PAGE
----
'The Sage' is a song written by Lake and, after an excellent synthesizer introduction by Emerson, is played solely on the acoustic guitar. It's very mellow, melodic and pleasing: a quiet interlude between the sonic attacks of Emerson's synthesizer. You could probably have heard a pin drop in the hall when Lake performed this song, and his tenor voice and enunciation are clear and very pleasant. The acoustic guitar is lovely, reminiscent of Spanish guitar music. Again the lyrics are good.

Emerson goes into some real synthesizer 'pyrotechnics' at the start of 'The Old Castle', taunting the crowd with the synthesizer before launching into some wonderful, reverberating fat synthesiser. Palmer and Lake pound away at their instruments as Emerson's synthesizer dances over the top melodiously. The track segues into 'Blues Variations', which is a real R&B foot-tapper. There's some funky work on the Hammond and synthesizer. Great stuff.

And then we're back to the 'Promenade' refrain as ELP walk to the next painting: 'The Hut Of Baba Yaga.' This is a fast-paced piece, again with bass and percussion supporting Emerson's accomplished Hammond. It segues into 'The Curse Of Baba Yaga' which was written by ELP and has some *very* electronic-sounding synthesizer bopping around over Lake's bass for a while, before Lake launches into fast singing (sometimes yelling) over frenetic-paced music. With this pace, the lyrics, wailing synthesizer and pounding of the bass and drums it sounds almost manic. It segues back into the instrumental 'The Hut Of Baba Yaga' at a thumping pace, then into 'The Great Gates Of Kiev' which Lake's singing almost turns into an anthem, Emerson's Hammond sounding ecclesiastical and at times bell-like. Emerson interrupts the tune briefly with some deep, distorted synthesizer that sounds like someone blowing through a long, wide pipe, before the finale with Lake belting out "There's no end to my life, no beginning to my death. Death is life..."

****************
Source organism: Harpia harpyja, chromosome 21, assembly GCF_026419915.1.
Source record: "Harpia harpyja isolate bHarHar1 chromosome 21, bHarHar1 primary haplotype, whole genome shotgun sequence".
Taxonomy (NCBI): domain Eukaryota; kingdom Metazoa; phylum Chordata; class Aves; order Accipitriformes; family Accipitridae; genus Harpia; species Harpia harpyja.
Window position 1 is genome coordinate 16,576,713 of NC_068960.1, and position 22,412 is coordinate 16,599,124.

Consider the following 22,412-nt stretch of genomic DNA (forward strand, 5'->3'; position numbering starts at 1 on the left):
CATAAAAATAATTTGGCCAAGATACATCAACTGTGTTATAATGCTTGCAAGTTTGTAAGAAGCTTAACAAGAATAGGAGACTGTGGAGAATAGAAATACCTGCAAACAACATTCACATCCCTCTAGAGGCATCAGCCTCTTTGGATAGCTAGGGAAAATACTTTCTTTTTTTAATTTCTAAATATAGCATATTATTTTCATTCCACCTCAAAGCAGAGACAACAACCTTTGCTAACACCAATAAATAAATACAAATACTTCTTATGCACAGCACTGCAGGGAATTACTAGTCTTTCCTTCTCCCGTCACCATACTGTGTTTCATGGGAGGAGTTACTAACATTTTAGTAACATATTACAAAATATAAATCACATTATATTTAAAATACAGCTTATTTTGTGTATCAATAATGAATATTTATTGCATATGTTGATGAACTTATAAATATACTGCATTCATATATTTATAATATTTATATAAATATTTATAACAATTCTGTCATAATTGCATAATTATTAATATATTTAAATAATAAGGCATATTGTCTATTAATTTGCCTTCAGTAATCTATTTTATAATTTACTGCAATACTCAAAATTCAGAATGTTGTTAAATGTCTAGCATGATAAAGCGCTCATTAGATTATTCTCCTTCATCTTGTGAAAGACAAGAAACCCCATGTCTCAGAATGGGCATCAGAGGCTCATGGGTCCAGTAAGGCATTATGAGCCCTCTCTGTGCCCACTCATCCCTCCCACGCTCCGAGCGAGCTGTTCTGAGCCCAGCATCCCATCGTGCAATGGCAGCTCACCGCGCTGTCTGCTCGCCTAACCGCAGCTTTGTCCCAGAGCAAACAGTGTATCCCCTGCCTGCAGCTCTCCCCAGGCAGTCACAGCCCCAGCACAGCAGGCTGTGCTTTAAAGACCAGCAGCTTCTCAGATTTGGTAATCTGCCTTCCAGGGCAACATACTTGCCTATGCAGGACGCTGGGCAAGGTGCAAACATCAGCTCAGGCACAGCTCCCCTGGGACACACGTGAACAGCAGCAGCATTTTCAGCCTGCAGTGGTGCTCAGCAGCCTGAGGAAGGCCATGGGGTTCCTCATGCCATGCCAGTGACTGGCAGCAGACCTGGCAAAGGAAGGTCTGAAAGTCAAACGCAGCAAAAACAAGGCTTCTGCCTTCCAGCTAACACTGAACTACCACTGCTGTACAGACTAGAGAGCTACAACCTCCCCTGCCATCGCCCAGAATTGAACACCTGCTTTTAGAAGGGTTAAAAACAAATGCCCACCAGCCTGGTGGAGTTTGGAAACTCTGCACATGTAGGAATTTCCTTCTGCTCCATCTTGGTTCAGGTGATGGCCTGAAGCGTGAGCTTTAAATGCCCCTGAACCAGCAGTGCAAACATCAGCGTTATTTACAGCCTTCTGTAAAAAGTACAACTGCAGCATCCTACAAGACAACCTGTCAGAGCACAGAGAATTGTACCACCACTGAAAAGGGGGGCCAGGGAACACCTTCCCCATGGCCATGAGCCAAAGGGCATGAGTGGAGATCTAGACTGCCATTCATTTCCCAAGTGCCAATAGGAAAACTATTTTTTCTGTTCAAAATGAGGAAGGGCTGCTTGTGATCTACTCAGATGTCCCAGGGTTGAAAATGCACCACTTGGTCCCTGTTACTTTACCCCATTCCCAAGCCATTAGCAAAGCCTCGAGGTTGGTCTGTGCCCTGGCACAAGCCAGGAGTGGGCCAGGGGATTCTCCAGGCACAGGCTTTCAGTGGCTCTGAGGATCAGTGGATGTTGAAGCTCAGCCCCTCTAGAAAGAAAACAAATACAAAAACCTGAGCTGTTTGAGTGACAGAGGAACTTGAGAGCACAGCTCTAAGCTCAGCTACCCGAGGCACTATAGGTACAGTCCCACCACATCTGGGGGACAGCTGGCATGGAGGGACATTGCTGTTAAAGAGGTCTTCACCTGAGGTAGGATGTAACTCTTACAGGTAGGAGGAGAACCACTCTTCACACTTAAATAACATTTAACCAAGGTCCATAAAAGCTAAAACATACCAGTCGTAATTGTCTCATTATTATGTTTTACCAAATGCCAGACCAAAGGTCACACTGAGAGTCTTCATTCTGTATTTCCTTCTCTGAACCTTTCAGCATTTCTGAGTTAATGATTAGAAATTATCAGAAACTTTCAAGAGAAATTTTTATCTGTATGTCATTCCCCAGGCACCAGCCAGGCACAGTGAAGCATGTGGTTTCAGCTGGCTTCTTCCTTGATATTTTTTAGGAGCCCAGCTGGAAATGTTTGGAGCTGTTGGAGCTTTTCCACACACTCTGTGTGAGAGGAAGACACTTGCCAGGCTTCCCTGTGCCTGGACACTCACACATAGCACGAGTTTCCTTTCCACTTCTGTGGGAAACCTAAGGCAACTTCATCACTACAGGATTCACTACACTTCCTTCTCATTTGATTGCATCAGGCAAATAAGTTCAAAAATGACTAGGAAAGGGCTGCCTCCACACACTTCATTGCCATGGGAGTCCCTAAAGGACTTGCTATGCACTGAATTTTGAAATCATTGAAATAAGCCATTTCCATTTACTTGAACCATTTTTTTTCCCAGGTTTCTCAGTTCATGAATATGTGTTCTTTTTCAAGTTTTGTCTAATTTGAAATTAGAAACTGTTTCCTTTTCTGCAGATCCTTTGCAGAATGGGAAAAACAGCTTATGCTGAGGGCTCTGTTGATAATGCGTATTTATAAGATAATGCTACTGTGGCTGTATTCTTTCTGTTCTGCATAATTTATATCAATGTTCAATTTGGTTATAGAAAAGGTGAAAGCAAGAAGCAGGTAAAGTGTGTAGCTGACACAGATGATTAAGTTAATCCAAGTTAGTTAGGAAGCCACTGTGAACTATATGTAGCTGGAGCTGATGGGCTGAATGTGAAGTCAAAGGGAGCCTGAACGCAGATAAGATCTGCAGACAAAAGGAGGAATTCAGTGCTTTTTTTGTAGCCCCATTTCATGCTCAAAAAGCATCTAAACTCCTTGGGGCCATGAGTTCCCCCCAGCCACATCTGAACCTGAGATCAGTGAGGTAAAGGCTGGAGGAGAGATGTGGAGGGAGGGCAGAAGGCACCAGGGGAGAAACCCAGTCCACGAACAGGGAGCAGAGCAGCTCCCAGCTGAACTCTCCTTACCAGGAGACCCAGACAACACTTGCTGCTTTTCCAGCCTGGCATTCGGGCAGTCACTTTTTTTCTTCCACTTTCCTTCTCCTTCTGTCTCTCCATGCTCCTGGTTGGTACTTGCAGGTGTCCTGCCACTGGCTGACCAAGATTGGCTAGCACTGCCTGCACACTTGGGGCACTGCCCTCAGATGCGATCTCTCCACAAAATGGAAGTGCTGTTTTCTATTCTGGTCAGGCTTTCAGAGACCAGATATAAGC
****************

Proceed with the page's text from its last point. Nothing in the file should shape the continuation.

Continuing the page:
The crowd erupts and of course accepts the inevitable offer of an encore."Nut Rocker" (written as "Nutrocker" on the album cover). This is pure fun: honky-tonk Hammond, bass and drums. After it ends we're left to hear the fading out of the crowd's chant: "More, more, more." and to wish that the album went on longer.

"Pictures At An Exhibition" has always been a strange album for me in the sense that, when I'm not listening to it, I think it is average, but while I'm listening to it I enjoy every minute and really like some of the heavy, thumping interpretations of Mussorgsky's music, especially Emerson's synthesizer work. And when I remember that it's a recording of a live concert, it's even more remarkable. I have my doubts that any other band could pull-off such a live project so elegantly and with such self-assurance. In my opinion this album is at least a 4-star album (Excellent addition to any Prog Rock collection) and one that newcomers to the Progressive Rock genre should find interesting and entertaining. And if it piques you to listen to Mussorgsky's original piano opus or Ravel's orchestration then so much the better.

Fitzcarraldo | 4/5 |